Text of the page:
Sometimes we wonder how long the church can withstand the buffeting it receives from ungodly foes. The church militant we call it, because it’s under attack and constantly at war. While we wait for the return of the Captain of the church, we can grow weary and worry about the church’s survival. Then we need to hear the Lord of the church tell us that his church is imperishable. “The gates of [hell] will not overcome it,” he promises (Matthew 16:18). “[My sheep] shall never perish; no one can snatch them out of my hand,” he assures us (John 10:28). The church militant will endure and become the church triumphant when it stands in perfect peace at its Savior’s side in heaven.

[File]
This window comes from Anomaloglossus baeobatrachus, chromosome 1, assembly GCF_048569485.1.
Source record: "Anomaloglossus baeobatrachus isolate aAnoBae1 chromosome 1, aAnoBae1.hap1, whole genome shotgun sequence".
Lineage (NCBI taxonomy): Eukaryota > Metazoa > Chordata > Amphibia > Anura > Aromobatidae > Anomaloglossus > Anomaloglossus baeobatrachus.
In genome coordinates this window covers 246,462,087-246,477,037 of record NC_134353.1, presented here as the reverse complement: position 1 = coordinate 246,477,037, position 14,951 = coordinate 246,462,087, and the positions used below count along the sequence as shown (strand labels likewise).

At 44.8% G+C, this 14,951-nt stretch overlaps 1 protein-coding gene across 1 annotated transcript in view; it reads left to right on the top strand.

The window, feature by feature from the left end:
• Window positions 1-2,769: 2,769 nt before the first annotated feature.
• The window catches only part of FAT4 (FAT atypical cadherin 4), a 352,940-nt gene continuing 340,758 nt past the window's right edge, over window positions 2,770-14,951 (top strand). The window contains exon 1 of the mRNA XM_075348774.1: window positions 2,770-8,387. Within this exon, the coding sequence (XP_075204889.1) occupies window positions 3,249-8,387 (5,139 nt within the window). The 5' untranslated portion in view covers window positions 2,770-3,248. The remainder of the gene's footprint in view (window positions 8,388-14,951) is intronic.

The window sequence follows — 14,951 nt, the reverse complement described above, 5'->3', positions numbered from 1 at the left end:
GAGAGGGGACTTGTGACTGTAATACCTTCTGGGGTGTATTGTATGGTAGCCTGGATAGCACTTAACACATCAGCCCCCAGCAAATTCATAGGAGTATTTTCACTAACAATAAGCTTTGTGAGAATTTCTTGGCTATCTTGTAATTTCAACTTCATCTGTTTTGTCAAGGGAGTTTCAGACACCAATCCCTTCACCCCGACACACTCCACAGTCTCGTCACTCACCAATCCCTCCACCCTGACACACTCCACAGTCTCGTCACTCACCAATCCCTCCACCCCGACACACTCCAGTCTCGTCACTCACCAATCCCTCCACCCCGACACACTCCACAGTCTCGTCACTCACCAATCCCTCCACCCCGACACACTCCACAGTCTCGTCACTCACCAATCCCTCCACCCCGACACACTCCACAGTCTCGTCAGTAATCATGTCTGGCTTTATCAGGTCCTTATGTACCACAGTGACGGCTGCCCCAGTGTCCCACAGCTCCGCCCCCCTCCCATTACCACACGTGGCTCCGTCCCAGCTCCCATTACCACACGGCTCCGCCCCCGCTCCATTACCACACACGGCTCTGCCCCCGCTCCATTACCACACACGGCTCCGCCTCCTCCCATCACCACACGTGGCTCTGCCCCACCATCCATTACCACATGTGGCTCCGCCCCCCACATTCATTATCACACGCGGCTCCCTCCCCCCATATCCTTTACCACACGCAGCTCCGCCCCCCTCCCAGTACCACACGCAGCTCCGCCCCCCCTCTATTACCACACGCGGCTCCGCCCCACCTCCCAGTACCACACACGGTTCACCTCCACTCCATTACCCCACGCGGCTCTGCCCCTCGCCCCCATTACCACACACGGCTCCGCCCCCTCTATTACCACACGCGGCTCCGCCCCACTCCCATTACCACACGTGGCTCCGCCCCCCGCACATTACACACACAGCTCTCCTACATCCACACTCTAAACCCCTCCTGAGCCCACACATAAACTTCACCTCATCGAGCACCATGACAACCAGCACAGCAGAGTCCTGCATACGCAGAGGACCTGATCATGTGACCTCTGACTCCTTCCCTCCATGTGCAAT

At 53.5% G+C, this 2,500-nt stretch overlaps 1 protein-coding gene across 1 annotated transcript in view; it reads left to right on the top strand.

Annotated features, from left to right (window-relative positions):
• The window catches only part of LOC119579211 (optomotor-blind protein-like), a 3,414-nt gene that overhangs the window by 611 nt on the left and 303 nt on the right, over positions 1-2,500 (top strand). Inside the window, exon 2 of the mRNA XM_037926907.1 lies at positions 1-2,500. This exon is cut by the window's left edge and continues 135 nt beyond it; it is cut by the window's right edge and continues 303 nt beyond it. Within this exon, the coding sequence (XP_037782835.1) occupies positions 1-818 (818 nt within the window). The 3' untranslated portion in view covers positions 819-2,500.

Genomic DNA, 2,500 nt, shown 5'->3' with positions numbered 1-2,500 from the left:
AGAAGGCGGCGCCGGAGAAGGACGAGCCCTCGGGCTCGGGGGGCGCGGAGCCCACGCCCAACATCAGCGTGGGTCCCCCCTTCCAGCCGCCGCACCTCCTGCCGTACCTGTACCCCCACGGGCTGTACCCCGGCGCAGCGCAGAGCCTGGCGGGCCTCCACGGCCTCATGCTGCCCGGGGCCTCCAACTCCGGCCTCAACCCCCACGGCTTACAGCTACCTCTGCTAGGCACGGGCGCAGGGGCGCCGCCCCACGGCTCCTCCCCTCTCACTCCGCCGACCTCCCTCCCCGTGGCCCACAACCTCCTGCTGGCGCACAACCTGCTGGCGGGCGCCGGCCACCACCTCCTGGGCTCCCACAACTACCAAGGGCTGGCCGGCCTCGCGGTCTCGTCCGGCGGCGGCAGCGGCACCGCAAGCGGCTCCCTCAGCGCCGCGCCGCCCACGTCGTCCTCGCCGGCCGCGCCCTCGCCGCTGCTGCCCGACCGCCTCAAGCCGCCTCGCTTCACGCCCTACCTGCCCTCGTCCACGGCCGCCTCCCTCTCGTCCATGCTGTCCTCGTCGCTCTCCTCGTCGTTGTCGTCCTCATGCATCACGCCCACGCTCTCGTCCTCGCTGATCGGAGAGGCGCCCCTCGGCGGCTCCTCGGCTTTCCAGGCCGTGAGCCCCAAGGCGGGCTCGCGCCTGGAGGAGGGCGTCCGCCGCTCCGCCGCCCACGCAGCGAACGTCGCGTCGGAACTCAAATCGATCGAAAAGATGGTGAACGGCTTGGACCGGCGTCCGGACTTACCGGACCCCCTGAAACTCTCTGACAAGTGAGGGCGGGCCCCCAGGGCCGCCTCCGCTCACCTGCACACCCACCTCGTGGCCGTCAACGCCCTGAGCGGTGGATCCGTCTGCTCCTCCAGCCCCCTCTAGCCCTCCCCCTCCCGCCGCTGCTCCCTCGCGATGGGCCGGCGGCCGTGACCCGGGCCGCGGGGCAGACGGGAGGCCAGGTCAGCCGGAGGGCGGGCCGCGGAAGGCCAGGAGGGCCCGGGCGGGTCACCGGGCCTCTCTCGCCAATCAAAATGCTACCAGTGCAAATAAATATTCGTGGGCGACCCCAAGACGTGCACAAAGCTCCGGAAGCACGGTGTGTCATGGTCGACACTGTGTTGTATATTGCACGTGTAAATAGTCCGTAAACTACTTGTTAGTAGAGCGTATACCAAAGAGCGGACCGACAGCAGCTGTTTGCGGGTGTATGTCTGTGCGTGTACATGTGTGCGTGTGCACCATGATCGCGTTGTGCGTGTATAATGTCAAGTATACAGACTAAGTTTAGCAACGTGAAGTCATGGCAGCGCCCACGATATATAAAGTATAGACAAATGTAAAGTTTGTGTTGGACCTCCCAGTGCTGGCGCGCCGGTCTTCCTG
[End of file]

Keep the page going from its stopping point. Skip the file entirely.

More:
How come we are included in the ABCs? How come we can stand along with Adam and Eve, Abraham and Aaron, Moses and Elijah, Peter, James, and John in this select grouping? How come we’ll be numbered in the great multitude from every nation, tribe, people, and language before the eternal throne of the Lamb? There’s only one answer. It’s entirely the working of the Lord of the church. In his grace he “calls, gathers, enlightens, and sanctifies the whole Christian church on earth, and keeps it with Jesus Christ in the one true faith” (Explanation of the Third Article of the Apostles’ Creed).
Richard Lauersdorf is pastor at Good Shepherd, West Bend, Wisconsin.
This is the first article in a four-part series on the holy Christian church.
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Author: Richard E. Lauersdorf
Volume 102, Number 1
Issue: January 2015